Letter created for Debenhams shareholders to ‘demand’ Mike Ashley be made boss

Sports Direct has created a letter for Debenhams shareholders to sign which includes a “demand” that Mike Ashley is made chief executive of the department store group.

The sports chain said it has been contacted by shareholders who have expressed their support for the appointment of the billionaire Sports Direct owner as chief executive.

Debenhams could go into administration within days as part of a major restructuring plan that will see it fall into the hands of its lenders and wipe out Mr Ashley’s shareholding in the troubled chain.

Sports Direct said it made a template letter available on Sports Direct’s website “should any shareholder in Debenhams want to use it to make their views known directly to Debenhams”.

The letter says: “As a concerned shareholder in Debenhams plc, I have watched with increasing concern the board continue to ignore the interests of its shareholders as it has sought new banking facilities from its existing lenders and Noteholders.”

Mike Ashley
Debenhams has given Mike Ashley just over a week to put his money where his mouth is (Nick Ansell/PA)

It concludes: “I am therefore writing to demand that the Debenhams board takes immediate steps to install Mike Ashley as CEO, as clearly there is no time to wait for a General Meeting to be called in order for this to be effected by shareholders.”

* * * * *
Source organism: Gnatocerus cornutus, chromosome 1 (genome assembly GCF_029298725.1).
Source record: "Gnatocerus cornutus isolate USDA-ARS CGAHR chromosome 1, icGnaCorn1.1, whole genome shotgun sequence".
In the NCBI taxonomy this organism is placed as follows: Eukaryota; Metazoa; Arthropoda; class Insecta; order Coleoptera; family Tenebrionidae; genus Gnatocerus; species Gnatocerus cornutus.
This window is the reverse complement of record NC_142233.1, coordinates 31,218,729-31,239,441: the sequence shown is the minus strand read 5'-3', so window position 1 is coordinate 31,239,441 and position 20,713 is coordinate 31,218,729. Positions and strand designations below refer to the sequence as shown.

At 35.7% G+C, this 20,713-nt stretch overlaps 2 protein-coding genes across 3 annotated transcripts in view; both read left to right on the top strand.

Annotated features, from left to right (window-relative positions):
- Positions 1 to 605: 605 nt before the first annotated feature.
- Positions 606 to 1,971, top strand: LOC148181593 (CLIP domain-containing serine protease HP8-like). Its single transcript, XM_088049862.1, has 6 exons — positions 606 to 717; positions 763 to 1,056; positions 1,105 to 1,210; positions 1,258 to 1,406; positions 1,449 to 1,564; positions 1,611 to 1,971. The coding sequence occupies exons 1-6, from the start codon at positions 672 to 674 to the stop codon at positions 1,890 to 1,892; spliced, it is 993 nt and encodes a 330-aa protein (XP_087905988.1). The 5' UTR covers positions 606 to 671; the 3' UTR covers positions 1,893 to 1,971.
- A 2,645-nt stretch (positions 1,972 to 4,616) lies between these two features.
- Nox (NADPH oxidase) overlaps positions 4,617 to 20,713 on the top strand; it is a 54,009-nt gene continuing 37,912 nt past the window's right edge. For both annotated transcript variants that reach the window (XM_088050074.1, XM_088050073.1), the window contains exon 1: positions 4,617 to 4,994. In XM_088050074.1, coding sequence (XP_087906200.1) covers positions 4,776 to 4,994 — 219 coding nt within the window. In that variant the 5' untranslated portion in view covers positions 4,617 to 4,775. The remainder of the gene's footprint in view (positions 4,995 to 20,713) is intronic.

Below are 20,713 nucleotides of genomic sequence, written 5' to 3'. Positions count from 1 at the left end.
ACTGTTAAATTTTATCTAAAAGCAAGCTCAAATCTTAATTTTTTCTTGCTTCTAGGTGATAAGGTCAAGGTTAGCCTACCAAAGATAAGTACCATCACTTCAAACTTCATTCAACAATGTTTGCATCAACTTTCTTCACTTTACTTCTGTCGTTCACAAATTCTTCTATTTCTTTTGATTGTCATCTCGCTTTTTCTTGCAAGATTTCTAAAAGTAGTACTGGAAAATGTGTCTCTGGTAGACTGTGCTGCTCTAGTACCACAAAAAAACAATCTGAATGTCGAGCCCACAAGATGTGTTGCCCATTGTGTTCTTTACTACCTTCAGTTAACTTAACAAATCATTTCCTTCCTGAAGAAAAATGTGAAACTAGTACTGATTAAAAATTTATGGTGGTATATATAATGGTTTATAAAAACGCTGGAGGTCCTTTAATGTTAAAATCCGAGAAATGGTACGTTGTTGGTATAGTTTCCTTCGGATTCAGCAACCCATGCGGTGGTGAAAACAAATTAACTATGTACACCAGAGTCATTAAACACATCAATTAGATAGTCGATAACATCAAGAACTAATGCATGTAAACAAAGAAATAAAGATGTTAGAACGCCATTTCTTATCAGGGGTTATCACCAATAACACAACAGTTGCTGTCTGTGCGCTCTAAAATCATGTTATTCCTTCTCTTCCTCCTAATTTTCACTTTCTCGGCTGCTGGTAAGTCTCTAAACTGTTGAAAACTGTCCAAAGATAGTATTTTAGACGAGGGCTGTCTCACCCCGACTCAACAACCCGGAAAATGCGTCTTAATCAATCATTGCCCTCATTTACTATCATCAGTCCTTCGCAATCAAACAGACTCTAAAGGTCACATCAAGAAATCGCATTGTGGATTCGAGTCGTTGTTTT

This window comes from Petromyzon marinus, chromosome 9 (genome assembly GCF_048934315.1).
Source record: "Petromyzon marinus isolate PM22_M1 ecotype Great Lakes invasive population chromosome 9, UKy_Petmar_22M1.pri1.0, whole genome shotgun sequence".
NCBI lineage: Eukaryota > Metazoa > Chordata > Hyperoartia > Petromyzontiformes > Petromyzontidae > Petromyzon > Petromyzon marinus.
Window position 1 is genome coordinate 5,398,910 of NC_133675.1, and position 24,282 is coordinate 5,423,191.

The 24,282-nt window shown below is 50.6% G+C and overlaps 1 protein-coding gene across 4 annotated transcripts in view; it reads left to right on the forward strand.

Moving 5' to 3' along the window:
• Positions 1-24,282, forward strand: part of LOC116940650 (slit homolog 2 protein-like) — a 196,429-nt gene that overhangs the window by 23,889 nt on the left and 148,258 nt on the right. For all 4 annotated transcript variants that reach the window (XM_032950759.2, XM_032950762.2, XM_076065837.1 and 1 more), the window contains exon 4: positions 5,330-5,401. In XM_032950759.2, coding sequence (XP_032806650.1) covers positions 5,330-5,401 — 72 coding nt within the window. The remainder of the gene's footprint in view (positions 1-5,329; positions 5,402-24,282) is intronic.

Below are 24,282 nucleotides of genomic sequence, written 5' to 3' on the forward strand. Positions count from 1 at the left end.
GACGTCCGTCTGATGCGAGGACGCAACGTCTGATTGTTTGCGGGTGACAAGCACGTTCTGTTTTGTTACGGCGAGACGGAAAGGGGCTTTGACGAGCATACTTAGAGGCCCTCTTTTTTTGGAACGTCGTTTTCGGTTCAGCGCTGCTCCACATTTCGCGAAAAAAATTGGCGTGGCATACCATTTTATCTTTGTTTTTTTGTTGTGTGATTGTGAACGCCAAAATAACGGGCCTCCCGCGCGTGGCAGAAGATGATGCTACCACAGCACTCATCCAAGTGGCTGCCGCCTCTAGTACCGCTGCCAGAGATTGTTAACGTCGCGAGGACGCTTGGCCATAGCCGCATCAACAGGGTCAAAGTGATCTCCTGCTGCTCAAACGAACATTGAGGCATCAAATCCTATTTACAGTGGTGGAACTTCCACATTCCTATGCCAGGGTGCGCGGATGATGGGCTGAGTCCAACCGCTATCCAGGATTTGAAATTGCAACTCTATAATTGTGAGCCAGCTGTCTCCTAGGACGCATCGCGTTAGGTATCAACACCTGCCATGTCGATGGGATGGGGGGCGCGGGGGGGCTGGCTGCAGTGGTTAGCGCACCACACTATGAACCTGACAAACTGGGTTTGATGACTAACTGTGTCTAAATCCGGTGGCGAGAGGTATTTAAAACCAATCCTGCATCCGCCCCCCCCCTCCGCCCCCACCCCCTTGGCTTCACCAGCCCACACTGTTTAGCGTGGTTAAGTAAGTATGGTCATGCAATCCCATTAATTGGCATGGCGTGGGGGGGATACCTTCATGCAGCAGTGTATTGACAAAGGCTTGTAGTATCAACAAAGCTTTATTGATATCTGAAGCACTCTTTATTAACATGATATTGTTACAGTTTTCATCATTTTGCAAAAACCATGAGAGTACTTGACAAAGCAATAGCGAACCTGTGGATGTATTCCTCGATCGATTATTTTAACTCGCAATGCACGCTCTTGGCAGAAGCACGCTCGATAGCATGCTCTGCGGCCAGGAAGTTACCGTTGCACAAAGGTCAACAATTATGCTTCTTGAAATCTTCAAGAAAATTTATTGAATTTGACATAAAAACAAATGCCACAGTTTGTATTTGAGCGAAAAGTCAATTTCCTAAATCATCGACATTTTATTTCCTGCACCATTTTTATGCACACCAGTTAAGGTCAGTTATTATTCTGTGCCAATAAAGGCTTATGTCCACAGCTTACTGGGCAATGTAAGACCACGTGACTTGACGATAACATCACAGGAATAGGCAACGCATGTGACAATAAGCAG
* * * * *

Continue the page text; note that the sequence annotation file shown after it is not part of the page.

Debenhams has given Mr Ashley just over a week to put his money where his mouth is, by either making a firm takeover offer or providing an alternative funding package.

On Friday, Debenhams confirmed it has put in place a £200 million refinancing plan, of which £101 million will be drawn down immediately.

The retailer said this would allow it to begin a restructuring process involving store closures and rent reductions.

The other £99 million will only be made available if Sports Direct, or any other shareholder with a stake of more than 25%, fulfils one of two conditions by April 8.

Under one option, Mr Ashley can make a takeover offer which includes arrangements to refinance the group’s debt.

Alternatively, he can call off the emergency meeting he has requested to install himself on the retailer’s board and commit to either providing funding for the business or underwriting the issue of new shares.

If neither course of action is taken by the deadline, the company will go into a pre-pack administration, handing control to its lenders and wiping out shareholders, including Mr Ashley’s near 30% stake.

This would then allow for the transfer of the £99 million to the company under its new ownership.

Debenhams added that it would be contacting Mr Ashley to gauge his interest.

Earlier on Friday, Mr Ashley lashed out at advisers to Debenhams after his takeover approach was snubbed.

FTI Consulting has been working with lenders to Debenhams, while Lazard and KPMG have been advising the retailer itself.

Only on Wednesday, Mr Ashley, through Sports Direct, said he was considering tabling an offer for Debenhams which would value it at £61.4 million.

But Debenhams has consistently resisted overtures from the tycoon.

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